The small motors 30, 40 can be controlled to operate at variable speeds from about 1200 rpm up to about 2500 rpm. Various known control methods can be used, such as pulse control.
In this mode of operation, the user can operate one or both of the large motors at high or low speed, with or without simultaneously operating one or both small motors at a desired speed within their operating ranges. However, when the large motors of the two vibrating units run simultaneously, an interesting pulse effect is achieved because the two large motors necessarily operate out of phase with each other. When both motors are running in both vibrating units, other interesting pulse/wave effects are created.
The massage device 10 can be used in a bed by placing the vibrating units 12, 14 between a box spring mattress 64 and a spring mattress 66, as in FIG. 3. The cables 22, 24 are preferably about 5˝ and 6˝ feet long, so that the control unit 16 can be easily kept outside of the mattresses. The vibrating units 12, 14 can be in any suitable place between the mattresses. For example, the vibrating unit 12 can be placed about 18 to 24 inches from the end of the mattresses, for placement under the head, with the vibrating unit 14 located about 24 to 36 inches away from the unit 12, in the area of the lower body or legs.
As another example, the vibrating units 12 and 14 can both be placed about 18 to 24 inches from the end of the mattress, with unit 12 placed 18 to 24 inches from the left edge of the mattress, for placement under one shoulder, and with the vibrating unit 14 located about another 24 inches away from the left edge of the mattress, in the area of the other shoulder. The massaging device 10 could also be used in a chair, with pillows, or a variety of other applications.
The massage unit 10 may be powered by line voltage or batteries, as desired. A low voltage source powered by line voltage, such as a 12 volt direct current converter, is preferred.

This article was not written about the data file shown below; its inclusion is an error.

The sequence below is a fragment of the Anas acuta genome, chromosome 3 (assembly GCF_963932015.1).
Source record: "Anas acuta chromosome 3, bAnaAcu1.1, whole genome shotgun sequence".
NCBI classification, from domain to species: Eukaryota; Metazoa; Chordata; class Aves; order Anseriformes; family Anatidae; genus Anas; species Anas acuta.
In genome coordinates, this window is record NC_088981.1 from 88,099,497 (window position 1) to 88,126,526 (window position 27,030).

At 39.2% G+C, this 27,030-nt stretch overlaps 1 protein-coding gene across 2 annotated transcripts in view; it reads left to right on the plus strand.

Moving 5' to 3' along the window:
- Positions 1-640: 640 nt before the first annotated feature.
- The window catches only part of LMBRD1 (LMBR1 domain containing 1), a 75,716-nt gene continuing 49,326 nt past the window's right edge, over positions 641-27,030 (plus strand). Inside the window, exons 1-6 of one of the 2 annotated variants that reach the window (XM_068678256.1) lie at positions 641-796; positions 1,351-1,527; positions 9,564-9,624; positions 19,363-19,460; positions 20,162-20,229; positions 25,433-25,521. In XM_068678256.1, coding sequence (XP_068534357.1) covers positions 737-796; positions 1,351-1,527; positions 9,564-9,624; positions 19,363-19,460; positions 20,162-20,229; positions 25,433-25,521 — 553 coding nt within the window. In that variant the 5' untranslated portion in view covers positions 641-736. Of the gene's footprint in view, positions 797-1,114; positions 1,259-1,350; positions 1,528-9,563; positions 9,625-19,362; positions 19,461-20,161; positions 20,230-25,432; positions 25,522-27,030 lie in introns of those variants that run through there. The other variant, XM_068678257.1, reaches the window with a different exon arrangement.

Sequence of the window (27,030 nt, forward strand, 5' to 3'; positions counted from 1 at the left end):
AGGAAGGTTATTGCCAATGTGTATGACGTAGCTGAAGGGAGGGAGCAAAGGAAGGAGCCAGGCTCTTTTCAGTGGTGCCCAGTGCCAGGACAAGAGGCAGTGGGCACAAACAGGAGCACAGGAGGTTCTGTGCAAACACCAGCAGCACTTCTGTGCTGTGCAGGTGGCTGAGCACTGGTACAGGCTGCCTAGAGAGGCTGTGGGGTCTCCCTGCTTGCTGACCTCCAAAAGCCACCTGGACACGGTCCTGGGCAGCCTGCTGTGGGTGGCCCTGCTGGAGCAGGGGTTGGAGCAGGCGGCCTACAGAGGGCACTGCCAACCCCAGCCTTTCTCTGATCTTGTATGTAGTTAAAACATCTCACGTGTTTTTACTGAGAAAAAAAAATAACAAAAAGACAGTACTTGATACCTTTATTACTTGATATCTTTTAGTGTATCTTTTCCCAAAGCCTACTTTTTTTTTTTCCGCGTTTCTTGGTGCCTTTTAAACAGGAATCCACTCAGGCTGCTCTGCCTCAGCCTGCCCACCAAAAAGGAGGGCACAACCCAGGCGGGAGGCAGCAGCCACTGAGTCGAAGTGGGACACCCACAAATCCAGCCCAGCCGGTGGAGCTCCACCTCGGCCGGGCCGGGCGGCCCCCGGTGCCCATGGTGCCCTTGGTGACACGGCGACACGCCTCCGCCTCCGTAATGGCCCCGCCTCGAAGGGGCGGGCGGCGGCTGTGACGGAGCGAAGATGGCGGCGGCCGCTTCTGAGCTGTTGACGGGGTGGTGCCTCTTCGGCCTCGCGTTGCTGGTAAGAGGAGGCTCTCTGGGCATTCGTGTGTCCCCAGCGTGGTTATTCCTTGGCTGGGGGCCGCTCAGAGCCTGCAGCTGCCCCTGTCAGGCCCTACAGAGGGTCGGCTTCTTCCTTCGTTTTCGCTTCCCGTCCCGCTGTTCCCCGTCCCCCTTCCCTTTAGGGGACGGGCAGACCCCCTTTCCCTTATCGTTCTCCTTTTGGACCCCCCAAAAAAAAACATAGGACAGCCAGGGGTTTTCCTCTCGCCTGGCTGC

The many advantages of this invention are now apparent. The user has many choices and can create interesting pulse/wave effects. However, the user is assured of creating the out of phase effect because the control system limits and predetermines the speeds of the large motors. The control system is easy to operate, and is inexpensive because of its straightforward design.
While the principles of the invention have been described above in connection with specific apparatus and applications, it is to be understood that this description is made only by way of example and not as a limitation on the scope of the invention.
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|U.S. Classification||601/56, 601/70|
|International Classification||A61H1/00, A61H23/02|
|Cooperative Classification||A61H2201/0142, A61H23/0263, A61H2201/0149, A61H2023/0272, A61H2201/5007, A61H2201/0138|
|Nov 18, 1998||AS||Assignment|
Owner name: WAHL CLIPPER CORPORATION, ILLINOIS
Free format text: ASSIGNMENT OF ASSIGNORS INTEREST;ASSIGNOR:MCCAMBRIDGE, JAMES E.;REEL/FRAME:009597/0917
Effective date: 19981109
|May 7, 2002||CC||Certificate of correction|
|Oct 18, 2004||FPAY||Fee payment|
Year of fee payment: 4
|Oct 17, 2008||FPAY||Fee payment|
Year of fee payment: 8
|Oct 17, 2012||FPAY||Fee payment|
Year of fee payment: 12